Don’t get me wrong, we are parents. They go to bed (more or less) when they’re told, they wear (more or less) what we want them to and two or three days a week they go to nursery. That’s a given. On the plus side they are really good at choosing and negotiating. In terms of choice both children can pick a meal off a menu, select clothes from a full drawer or decide which cake they want without long deliberations or fuss.

I can’t. I’m useless at making decisions.

And their negotiating skills are legendary. The answer to “would you like a cookie?” is always, “two?” My youngest could count to two before he was 18 months old, particularly if it was two rice cakes or two breadsticks.

I have to keep reminding myself all these things add character and, in today’s world, a bit of stubbornness and knowing your own mind is a good thing. I’m just not looking forward to the day when the choices are between tattoos, piercings or which tiny skirt to wear (that goes for both of them: my son chose to wear blue nail-varnish and pink heels to nursery today. I did veto the dress.) In the meantime I’m just glad to have an excuse to paint.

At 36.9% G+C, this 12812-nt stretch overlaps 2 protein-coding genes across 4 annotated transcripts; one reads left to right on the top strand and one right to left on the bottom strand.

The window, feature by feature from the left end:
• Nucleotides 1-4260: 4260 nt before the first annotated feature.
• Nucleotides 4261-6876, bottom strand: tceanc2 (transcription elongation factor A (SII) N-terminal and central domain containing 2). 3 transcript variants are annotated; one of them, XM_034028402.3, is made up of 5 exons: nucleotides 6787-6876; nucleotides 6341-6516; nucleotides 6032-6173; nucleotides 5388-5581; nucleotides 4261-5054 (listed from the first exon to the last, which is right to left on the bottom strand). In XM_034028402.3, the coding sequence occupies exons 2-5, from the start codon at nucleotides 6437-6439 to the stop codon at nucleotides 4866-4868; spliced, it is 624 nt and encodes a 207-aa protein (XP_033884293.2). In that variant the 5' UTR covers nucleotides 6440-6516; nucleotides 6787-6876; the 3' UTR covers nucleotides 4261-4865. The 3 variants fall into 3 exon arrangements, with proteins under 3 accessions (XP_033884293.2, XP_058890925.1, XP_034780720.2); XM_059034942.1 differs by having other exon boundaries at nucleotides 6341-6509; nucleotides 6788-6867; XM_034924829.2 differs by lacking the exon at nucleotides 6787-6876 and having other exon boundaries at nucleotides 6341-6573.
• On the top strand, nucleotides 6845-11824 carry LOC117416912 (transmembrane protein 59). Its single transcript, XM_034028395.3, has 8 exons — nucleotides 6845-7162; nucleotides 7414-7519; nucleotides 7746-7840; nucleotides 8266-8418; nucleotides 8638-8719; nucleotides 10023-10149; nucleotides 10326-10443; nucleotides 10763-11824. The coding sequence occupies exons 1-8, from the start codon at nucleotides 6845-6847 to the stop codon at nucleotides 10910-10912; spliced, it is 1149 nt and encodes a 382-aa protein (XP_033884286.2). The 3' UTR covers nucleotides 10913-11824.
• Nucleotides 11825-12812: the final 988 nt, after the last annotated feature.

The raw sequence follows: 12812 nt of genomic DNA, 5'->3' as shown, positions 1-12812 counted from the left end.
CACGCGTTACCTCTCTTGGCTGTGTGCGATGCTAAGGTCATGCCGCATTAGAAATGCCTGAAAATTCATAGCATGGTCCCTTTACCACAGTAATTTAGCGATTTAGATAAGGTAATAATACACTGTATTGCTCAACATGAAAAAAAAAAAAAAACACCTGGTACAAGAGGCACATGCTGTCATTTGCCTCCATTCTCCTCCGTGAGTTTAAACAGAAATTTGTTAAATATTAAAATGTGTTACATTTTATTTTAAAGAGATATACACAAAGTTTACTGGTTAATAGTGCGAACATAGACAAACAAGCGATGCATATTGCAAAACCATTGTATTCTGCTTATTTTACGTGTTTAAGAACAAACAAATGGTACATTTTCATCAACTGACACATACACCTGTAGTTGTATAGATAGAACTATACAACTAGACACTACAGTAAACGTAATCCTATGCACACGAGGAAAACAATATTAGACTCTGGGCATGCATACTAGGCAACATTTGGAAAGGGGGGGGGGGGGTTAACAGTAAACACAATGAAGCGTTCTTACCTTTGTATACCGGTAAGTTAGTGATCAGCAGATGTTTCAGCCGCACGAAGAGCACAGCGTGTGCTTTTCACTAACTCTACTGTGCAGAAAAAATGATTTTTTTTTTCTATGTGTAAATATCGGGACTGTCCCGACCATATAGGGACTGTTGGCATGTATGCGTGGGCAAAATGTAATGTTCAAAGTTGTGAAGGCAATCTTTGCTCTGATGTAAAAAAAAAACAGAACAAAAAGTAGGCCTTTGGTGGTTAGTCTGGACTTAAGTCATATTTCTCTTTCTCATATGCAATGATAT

Claire shuffled deeper into the corner of the brown leather sofa and tried to get comfortable. The book on her lap remained closed. Her iPad was in the tiny room she had hired for the night. There was no signal in the hostel so she had the perfect excuse not to update her blog or Facebook account.

Silence blanketed the deserted building. Claire had arrived just as the lady who ran the B&B with her husband left to take some hikers up to the Pennine Way.

“Who hikes in this weather?” Claire had asked and had received a withering glance in reply from one of the passengers.

“Excuse me!” Claire had responded, too quiet to be audible.

It turned out that plenty of people wanted to stomp around in the snow. Everyone staying at Byrness Hostel to be exact. The host lady had explained that they would be back for dinner so she wouldn’t be lonely for long.

Lonely? Ha. This is bliss. Claire looked around the empty room and stifled a sigh. Okay, more boring than blissful. She felt guilty even thinking the word boring. Her mother’s words to her and her siblings when they were growing up echoed in her head:

“Only stupid people get bored,” she would say. “You have the capacity to entertain yourselves, to read a book, play the piano, invent a song, game or story. Your genetic code is embedded with the facilities to not be bored. Use them.”